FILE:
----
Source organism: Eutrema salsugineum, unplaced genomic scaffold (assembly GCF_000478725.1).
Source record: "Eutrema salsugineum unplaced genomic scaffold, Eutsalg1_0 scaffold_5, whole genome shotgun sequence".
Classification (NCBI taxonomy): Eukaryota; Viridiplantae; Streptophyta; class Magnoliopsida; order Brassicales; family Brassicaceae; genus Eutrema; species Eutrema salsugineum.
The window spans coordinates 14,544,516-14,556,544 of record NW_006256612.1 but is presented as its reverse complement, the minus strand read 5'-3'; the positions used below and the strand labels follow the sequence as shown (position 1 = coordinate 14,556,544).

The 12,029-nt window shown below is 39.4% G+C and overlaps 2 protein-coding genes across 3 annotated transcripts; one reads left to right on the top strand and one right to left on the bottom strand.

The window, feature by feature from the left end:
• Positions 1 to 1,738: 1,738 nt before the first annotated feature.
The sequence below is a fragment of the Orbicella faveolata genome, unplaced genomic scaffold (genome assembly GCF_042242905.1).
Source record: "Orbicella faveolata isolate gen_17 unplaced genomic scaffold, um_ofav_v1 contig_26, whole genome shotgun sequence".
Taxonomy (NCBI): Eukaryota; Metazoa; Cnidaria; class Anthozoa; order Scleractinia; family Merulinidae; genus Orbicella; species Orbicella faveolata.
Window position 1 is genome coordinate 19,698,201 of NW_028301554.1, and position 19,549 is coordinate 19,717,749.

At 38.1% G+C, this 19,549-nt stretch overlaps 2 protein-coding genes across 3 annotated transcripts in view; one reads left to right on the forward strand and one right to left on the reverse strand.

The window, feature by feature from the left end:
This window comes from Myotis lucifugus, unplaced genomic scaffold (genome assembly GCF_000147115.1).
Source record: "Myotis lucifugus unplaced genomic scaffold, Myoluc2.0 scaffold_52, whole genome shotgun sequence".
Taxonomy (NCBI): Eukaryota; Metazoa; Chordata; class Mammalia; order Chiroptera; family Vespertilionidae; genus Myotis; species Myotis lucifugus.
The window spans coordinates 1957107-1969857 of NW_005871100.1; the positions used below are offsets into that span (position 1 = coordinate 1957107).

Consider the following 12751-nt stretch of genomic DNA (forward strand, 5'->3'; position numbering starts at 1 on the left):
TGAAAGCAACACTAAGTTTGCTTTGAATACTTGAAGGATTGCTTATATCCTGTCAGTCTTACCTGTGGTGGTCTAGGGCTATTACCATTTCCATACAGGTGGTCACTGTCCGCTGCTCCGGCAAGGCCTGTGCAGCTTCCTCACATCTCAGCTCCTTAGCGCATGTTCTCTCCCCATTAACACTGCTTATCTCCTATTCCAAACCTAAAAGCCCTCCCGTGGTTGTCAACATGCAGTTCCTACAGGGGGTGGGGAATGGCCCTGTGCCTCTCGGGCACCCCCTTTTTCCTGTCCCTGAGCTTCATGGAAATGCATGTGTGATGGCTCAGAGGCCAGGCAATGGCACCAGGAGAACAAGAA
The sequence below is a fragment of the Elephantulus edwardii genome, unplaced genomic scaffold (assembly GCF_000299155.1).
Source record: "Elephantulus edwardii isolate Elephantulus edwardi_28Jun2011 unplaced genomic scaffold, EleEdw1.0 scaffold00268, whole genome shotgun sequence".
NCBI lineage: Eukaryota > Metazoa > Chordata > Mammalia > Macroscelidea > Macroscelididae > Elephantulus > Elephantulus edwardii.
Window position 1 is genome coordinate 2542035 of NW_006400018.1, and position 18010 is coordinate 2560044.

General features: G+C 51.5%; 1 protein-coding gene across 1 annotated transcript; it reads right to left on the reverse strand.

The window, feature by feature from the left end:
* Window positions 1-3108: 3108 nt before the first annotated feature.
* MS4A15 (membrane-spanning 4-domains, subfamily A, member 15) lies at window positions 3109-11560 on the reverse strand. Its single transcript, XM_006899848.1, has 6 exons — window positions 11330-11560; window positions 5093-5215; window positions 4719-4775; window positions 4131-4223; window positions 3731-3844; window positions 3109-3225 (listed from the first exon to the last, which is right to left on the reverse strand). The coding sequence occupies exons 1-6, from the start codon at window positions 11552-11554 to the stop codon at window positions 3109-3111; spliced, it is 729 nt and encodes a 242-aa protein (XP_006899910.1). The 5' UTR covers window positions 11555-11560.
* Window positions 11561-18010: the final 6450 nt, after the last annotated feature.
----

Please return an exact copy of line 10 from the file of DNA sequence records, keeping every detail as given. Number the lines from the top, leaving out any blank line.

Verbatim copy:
Taxonomy (NCBI): Eukaryota; Metazoa; Cnidaria; class Anthozoa; order Scleractinia; family Merulinidae; genus Orbicella; species Orbicella faveolata.